Japan's Emperor Akihito hints at wish to abdicate – BBC
Japan's Emperor Akihito has said he fears age and deteriorating health mean he is finding it difficult to continue in his role, according to the BBC.
The revered 82-year-old emperor's comments came in his second-ever televised address to the public, the BBC reports.
While he did not use the word "abdicate", he strongly indicated that he wishes to hand over his duties.
PM Shinzo Abe said the government would take the remarks "seriously" and discuss what can be done.
The Guardian: Japan's Emperor Akihito not preparing to abdicate, palace insistsIn 10-minute pre-recorded message, Emperor Akihito said he hoped the duties of the emperor as a symbol of the state could continue steadily without any breaks.
Akihito, who has had heart surgery and was treated for prostate cancer, has been on the throne in Japan since the death of his father, Hirohito, in 1989.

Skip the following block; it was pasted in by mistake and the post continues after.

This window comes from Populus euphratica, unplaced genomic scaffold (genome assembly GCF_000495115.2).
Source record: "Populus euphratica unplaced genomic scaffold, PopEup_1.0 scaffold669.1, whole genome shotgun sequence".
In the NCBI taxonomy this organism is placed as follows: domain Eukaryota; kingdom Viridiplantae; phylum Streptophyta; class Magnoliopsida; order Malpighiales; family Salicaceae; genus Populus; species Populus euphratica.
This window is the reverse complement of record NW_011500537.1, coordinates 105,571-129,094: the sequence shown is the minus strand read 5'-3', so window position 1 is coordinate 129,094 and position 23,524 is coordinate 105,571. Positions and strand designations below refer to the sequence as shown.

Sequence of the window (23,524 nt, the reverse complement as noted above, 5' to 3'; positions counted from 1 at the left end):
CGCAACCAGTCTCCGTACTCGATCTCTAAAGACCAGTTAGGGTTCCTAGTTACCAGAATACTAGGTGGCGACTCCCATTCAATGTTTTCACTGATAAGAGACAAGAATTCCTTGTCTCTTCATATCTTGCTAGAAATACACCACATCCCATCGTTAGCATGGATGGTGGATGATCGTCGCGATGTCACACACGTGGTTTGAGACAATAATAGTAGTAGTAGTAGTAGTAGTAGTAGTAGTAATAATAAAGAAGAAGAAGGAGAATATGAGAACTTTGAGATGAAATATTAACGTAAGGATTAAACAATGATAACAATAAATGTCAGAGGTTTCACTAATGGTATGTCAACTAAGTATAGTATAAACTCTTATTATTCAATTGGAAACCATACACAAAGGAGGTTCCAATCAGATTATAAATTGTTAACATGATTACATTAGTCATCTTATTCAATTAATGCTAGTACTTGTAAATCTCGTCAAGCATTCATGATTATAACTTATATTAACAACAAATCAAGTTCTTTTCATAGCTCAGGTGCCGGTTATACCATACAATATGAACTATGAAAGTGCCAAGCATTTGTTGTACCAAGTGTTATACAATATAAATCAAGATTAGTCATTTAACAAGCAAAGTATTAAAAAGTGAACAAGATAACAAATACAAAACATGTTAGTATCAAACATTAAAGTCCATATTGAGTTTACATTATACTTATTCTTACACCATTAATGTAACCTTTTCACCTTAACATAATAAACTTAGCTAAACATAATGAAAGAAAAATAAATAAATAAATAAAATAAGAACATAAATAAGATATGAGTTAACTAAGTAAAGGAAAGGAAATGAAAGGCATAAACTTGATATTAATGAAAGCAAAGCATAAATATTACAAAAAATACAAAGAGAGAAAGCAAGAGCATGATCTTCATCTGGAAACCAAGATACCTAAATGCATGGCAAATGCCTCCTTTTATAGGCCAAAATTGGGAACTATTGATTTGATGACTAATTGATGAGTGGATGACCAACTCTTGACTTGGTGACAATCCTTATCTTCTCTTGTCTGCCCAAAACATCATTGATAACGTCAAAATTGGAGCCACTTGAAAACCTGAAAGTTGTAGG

If he were to abdicate, it would be the first time a Japanese emperor has down since Emperor Kokaku in 1817.
Emperor Akihito said one possibility when an emperor could not fulfil his duties because of age or illness was that a regency could be established.
But he suggested this was not the ideal outcome, saying: "I think it is not possible to continue reducing perpetually the emperor's acts in matters of state and his duties as the symbol of the state."
Akihito's eldest son, 56-year-old Crown Prince Naruhito is first in line to the Chrysanthemum throne, followed by his younger brother Prince Akishino. Women are not allowed to inherit the throne and so Princess Aiko, the daughter of Crown Prince Naruhito, cannot succeed her father.